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Fix broken SSH Public Key Authentication
Authored by: matt.simerson on Sep 25, '07 09:25:42PM
Simply doing a chmod g-w will only fix one type of permssion problem that sshd may have. Since nobody has posted the correct permissions and how to set them, that information is as follows:

chmod 755 ~
chmod 700 ~/.ssh

Should you encounter sshd issues in the future, a much easier solution to discovering why sshd isn't playing nice is to watch the log file:

sudo tail -F /var/log/secure.log

and then attempt to log in. If there's a problem, sshd will tell you what it is.

Finally, using ssh keys without passwords is a poor practice. If someone is able to get your private key, they now have access to all the systems you have installed the public key on. There are several good ways to use ssh-agent on your mac, which relieves the burden of typing your password in every time you authenticate. I've even got a ssh-agent startup script for Mac OS that makes it quite painless.

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Fix broken SSH Public Key Authentication
Authored by: Sesquipedalian on Sep 25, '07 10:00:20PM

Ah, thanks for the tip, matt!

Your script looks useful. I may try it to ease using ssh from work to home. Thanks again.

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Fix broken SSH Public Key Authentication
Authored by: Sesquipedalian on Sep 25, '07 09:48:26PM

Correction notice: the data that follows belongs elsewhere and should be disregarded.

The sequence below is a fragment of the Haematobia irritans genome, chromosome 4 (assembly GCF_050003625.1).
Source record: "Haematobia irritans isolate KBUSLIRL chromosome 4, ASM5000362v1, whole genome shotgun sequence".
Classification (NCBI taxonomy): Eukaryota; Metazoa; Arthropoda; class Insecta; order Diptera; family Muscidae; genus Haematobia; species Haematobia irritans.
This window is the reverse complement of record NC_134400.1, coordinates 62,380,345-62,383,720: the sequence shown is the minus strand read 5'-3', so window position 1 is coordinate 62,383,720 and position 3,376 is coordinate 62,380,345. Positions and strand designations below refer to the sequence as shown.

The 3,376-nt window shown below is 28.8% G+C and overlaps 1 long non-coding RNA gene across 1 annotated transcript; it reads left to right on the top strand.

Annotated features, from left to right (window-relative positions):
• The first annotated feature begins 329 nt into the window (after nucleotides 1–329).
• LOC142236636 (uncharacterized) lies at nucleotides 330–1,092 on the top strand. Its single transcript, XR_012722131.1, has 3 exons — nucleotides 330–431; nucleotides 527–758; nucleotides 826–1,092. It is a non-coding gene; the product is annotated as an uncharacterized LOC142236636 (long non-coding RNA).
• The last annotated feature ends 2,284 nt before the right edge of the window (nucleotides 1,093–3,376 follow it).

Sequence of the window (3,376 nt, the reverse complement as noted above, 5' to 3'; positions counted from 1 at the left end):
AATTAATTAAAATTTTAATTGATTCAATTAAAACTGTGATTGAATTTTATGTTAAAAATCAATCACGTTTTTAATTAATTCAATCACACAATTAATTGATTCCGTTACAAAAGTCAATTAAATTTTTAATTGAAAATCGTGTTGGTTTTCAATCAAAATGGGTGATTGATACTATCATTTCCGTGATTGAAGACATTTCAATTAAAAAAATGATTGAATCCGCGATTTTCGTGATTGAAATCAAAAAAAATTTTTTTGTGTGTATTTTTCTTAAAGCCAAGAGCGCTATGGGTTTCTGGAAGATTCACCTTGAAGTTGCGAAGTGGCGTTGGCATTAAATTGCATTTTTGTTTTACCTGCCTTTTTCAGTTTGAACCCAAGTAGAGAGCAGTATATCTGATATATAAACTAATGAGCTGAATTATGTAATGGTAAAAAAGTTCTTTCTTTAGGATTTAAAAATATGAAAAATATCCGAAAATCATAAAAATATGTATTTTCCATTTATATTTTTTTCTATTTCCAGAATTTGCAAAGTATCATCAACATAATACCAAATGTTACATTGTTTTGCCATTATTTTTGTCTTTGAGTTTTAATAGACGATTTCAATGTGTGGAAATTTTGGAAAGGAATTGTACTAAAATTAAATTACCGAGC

While ssh-agent and sshkeychain are helpful in reducing the amount of user interaction substantially, the fact that they still require user interaction limits their usefulness for automated tasks such as mine. Instead, I use a combination of IP based and command-restriction based methods to ensure that only only specific tasks run by specific users on specific machines can happen without a passphrase. First, to quote stocksy's page, one can specify specific users and IP addresses in sshd_config:
Alternatively, you could format the line like this if you know the IPs that require remote access: AllowUsers tom@ harry@
And then, as shown on Mike Bombich's page on this, one can modify the authorized_keys file to only allow specific commands to execute with a given key by adding the following to the beginning of the line that contains that given public key:
Since I am running this only within my home network, which is secured against the outside, I can completely control which IP addresses are allowed. Thus, any would-be attacker would need to be logged into either my or my wife's account (which means they already have access to our files) on one of our home computers (which means they are mostly likely in our house, and I have larger problems to worry about), and have devised an attack that can work through rsync (since that is the permitted command). By the time all those conditions are fulfilled, having ssh keys without passphrases is a moot point.

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Debugging broken SSH Public Key Authentication
Authored by: kholburn on Sep 26, '07 12:23:26PM
The simplest way is to log in like this:

ssh -vvvv <user>@<host.domain>
You should get lots of error messages.

You should put a password on your key then use an agent. It is not secure to have a key without a password.

The best agent I have found for MacOS X is SSHKeychain which acts like a unix sshagent but uses the MacOS Keychain and also turns off when the screen saver cuts in and turns back on when the screen saver is off.